Grunge is hard to define, but it involves don’t you think a life lived on the edge of society, drugs and poverty, described with the rhythms of Beat poetry or Rock’n’Roll. Eli’s mother and her partner, Lyle, in Lyle’s dead Polish immigrant parents’ house in Brisbane’s outer western industrial suburbs, deal and do drugs, heroin, sourced through local Vietnamese families. Eli is involved. Involved because he’s found their stash, “a five-hundred-gram brick of Golden Triangle heroin stowed in the mower catcher in our backyard shed”, involved because he thinks Lyle is not doing a good enough job and forces Lyle to take him with him, involved because he is desperate to rescue his mother, involved because he knows the Vietnamese, goes to school with their son.

But Eli is above. He’s a hero, not a grunge anti-hero. A lot of this novel is straight YA. Lyle is disappeared. The mother is jailed and falls into depression, something else to rescue her from. Eli and August must go to their father in another shabby house on the diagonally opposite side of Brisbane. And he must be rescued from alcoholism. And the ending is all Matthew Reilly (don’t ever read Matthew Reilly) unrealistic action adventure stunts as Eli and Caitlyn rescue Brisbane from a mass murderer.

And Caitlyn points her faulty camera at Iwan Krol’s face and clicks a blinding flash. The predator turns his head, momentarily stunned, still recalibrating his eyesight as the axe that is now in my hands takes an achingly long arcing journey towards his body.

Trent Dalton can write. Perhaps his next book, which I see is all over booksellers’ shelves, is not so bursting with all the ideas he bottled up while writing crap for Rupert Murdoch. I’m not sure I’ll buy it but I hope someone tries it, doesn’t like it, then passes it on again, which is how I got this one.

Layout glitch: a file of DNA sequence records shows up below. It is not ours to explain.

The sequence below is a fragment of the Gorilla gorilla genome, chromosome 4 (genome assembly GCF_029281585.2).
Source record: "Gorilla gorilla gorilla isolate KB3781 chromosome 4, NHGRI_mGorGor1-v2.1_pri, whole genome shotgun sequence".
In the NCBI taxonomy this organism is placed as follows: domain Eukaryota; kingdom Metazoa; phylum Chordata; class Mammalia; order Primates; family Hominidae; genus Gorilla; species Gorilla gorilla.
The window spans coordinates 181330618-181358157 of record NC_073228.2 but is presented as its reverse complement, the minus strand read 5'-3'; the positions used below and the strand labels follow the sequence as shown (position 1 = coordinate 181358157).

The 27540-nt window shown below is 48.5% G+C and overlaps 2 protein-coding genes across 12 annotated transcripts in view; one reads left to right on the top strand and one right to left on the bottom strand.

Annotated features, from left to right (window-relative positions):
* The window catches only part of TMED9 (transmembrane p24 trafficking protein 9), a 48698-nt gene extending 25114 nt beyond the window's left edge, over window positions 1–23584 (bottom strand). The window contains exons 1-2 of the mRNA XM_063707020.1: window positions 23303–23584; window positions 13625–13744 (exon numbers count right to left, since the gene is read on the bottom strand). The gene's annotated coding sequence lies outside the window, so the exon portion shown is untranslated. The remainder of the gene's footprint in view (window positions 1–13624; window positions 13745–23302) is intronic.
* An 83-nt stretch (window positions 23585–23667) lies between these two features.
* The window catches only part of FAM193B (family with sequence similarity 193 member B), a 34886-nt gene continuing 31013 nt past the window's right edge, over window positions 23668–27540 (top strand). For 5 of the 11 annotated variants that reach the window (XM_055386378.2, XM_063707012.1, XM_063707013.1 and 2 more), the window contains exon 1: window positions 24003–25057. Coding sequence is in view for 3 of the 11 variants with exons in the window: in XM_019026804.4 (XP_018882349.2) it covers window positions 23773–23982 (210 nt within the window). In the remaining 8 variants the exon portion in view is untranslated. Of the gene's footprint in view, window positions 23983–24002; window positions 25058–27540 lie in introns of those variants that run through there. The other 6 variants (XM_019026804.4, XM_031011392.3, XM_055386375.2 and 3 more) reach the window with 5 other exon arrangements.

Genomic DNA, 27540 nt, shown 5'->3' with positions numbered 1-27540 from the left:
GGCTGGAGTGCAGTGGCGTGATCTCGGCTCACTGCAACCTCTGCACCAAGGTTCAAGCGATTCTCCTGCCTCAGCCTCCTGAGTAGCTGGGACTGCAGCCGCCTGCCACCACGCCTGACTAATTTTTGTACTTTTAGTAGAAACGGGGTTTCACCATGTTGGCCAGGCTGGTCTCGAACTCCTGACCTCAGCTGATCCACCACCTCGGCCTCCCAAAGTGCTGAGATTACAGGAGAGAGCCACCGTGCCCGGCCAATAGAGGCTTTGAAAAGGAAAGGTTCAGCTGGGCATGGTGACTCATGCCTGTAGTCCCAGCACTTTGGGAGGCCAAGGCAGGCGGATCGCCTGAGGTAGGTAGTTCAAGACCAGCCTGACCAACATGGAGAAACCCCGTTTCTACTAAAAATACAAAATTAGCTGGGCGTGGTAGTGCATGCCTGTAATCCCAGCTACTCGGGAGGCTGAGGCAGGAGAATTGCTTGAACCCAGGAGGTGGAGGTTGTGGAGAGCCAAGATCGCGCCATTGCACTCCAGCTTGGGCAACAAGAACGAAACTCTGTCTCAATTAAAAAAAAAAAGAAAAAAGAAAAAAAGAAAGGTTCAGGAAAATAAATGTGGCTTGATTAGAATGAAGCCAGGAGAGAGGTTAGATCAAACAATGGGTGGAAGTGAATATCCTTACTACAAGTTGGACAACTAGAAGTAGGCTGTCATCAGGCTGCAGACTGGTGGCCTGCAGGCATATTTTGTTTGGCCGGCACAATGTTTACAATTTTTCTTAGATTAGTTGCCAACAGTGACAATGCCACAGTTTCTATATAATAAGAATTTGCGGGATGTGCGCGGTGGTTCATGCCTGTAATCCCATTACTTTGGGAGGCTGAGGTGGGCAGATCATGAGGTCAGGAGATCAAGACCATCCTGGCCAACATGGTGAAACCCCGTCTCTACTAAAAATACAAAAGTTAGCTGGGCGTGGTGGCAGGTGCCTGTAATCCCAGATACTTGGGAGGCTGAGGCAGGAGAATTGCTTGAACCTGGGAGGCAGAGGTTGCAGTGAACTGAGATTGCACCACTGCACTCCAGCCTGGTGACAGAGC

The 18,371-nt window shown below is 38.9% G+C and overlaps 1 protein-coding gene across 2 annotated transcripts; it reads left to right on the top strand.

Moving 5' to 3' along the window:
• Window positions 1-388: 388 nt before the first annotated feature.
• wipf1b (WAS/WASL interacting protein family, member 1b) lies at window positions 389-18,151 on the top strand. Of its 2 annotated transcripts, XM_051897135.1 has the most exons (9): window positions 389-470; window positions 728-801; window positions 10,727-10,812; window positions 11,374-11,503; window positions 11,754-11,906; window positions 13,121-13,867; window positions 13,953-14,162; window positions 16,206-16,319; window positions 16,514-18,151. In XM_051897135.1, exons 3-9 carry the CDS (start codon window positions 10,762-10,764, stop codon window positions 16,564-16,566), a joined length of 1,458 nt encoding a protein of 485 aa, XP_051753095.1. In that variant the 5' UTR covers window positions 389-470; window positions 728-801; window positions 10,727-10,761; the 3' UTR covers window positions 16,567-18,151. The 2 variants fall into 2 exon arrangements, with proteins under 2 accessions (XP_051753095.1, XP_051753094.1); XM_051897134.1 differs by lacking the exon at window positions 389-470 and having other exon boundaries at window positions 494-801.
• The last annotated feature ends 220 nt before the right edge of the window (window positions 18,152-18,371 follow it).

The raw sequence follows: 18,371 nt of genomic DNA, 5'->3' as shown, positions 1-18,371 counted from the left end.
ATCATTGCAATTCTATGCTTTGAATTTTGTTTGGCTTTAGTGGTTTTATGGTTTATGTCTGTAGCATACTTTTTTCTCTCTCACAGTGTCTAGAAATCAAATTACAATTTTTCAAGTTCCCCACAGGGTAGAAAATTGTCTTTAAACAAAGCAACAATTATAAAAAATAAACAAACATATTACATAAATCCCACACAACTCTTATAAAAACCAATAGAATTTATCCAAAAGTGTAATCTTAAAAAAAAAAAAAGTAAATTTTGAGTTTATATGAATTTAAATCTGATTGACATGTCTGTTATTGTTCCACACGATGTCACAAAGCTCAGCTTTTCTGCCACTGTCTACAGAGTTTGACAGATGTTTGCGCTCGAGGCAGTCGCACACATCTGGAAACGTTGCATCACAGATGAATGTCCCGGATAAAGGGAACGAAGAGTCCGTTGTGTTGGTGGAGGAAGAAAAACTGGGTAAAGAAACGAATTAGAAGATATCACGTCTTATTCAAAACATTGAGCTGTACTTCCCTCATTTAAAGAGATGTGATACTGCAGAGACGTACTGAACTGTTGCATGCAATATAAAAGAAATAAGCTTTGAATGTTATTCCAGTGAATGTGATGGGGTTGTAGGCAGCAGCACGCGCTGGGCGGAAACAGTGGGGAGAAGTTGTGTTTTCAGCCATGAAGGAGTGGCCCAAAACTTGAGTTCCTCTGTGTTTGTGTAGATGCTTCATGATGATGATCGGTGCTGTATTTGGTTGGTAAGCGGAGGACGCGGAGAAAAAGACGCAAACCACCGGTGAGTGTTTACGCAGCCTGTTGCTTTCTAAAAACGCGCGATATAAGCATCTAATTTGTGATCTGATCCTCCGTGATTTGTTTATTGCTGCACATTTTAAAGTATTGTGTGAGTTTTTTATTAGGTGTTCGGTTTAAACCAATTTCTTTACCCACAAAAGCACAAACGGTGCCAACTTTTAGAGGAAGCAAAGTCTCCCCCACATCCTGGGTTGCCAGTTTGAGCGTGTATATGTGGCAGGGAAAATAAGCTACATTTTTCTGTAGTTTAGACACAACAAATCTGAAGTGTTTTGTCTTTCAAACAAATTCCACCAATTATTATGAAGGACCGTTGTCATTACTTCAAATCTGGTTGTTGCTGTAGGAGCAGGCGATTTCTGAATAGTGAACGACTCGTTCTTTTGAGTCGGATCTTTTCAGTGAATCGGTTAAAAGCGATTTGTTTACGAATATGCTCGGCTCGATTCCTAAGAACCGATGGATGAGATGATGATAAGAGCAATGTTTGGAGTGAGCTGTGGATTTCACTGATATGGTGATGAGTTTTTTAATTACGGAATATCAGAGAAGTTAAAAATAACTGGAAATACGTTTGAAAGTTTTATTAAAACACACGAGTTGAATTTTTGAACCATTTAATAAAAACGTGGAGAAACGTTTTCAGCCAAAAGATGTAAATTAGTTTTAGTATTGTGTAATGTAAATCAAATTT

.

Trent Dalton, Boy Swallows Universe, Fourth Estate, Sydney, 2018. 471pp.

see also:
Kate W/booksaremyfavouriteandbest’s very enthusiastic review (here) and she has #2, All Our Shimmering Skies very near the top of her TBR.

40 thoughts on “Boy Swallows Universe, Trent Dalton

    • LOL. I have read it, and can’t remember it. All I remember is thinking that it was OK, but not being sure what all the fuss was about.

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    • I never see sales figures, but his publisher certainly put a lot of effort into getting it ‘out there’. And his latest too, from the few times I’ve been in bookshops (not just iso this week, but Lockdown). [I hope this time it’s indented under the right comment]

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  1. And I have read some Matthew Rileys, but a long time ago, when my middle daughter was enamoured of them. One wasn’t too bad. The rest were very ordinary. So if you haven’t started, obey Bill’s request, and don’t!

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    • I’ll listen to almost anything in the truck, but action thrillers are the worst. There’s no logic to them. The bullet hits or the bullet misses at the author’s whim. The Reilly I remember involved special forces in Antarctica swimming underwater in their uniforms to evade capture. Just nonsense!

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  2. Well, if I’d bought or been sent the latest Dalton I’d happily send it on to you, but alas, you know about me and grunge already, and so do the publishers who send me books, so you’ll have to hope you get one from elsewhere.